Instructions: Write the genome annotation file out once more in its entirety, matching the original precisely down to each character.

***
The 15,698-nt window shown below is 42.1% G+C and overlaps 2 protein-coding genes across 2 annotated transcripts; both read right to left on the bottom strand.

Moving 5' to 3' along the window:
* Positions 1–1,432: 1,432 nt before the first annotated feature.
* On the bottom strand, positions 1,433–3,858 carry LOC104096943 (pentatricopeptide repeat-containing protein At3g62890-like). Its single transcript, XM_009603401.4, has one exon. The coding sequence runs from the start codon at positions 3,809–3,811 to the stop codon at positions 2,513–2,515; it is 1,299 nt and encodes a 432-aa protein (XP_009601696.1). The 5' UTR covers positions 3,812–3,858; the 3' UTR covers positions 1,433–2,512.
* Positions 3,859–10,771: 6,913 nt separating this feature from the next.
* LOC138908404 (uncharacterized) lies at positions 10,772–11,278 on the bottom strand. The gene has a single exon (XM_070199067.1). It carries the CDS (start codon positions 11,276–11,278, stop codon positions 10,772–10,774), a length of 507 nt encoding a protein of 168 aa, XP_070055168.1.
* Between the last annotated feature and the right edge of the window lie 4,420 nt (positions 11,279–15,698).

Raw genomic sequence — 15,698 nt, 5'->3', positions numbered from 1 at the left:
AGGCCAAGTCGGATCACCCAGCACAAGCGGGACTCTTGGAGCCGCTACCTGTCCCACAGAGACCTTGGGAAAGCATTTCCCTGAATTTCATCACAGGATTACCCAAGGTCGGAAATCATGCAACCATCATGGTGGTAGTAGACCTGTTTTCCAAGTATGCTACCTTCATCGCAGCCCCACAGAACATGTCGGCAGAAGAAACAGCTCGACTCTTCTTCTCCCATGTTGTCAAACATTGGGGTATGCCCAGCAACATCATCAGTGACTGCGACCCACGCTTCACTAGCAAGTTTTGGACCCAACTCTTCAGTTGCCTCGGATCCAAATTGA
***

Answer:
The 15,698-nt window shown below is 42.1% G+C and overlaps 2 protein-coding genes across 2 annotated transcripts; both read right to left on the bottom strand.

Moving 5' to 3' along the window:
* Positions 1–1,432: 1,432 nt before the first annotated feature.
* On the bottom strand, positions 1,433–3,858 carry LOC104096943 (pentatricopeptide repeat-containing protein At3g62890-like). Its single transcript, XM_009603401.4, has one exon. The coding sequence runs from the start codon at positions 3,809–3,811 to the stop codon at positions 2,513–2,515; it is 1,299 nt and encodes a 432-aa protein (XP_009601696.1). The 5' UTR covers positions 3,812–3,858; the 3' UTR covers positions 1,433–2,512.
* Positions 3,859–10,771: 6,913 nt separating this feature from the next.
* LOC138908404 (uncharacterized) lies at positions 10,772–11,278 on the bottom strand. The gene has a single exon (XM_070199067.1). It carries the CDS (start codon positions 11,276–11,278, stop codon positions 10,772–10,774), a length of 507 nt encoding a protein of 168 aa, XP_070055168.1.
* Between the last annotated feature and the right edge of the window lie 4,420 nt (positions 11,279–15,698).

Raw genomic sequence — 15,698 nt, 5'->3', positions numbered from 1 at the left:
AGGCCAAGTCGGATCACCCAGCACAAGCGGGACTCTTGGAGCCGCTACCTGTCCCACAGAGACCTTGGGAAAGCATTTCCCTGAATTTCATCACAGGATTACCCAAGGTCGGAAATCATGCAACCATCATGGTGGTAGTAGACCTGTTTTCCAAGTATGCTACCTTCATCGCAGCCCCACAGAACATGTCGGCAGAAGAAACAGCTCGACTCTTCTTCTCCCATGTTGTCAAACATTGGGGTATGCCCAGCAACATCATCAGTGACTGCGACCCACGCTTCACTAGCAAGTTTTGGACCCAACTCTTCAGTTGCCTCGGATCCAAATTGA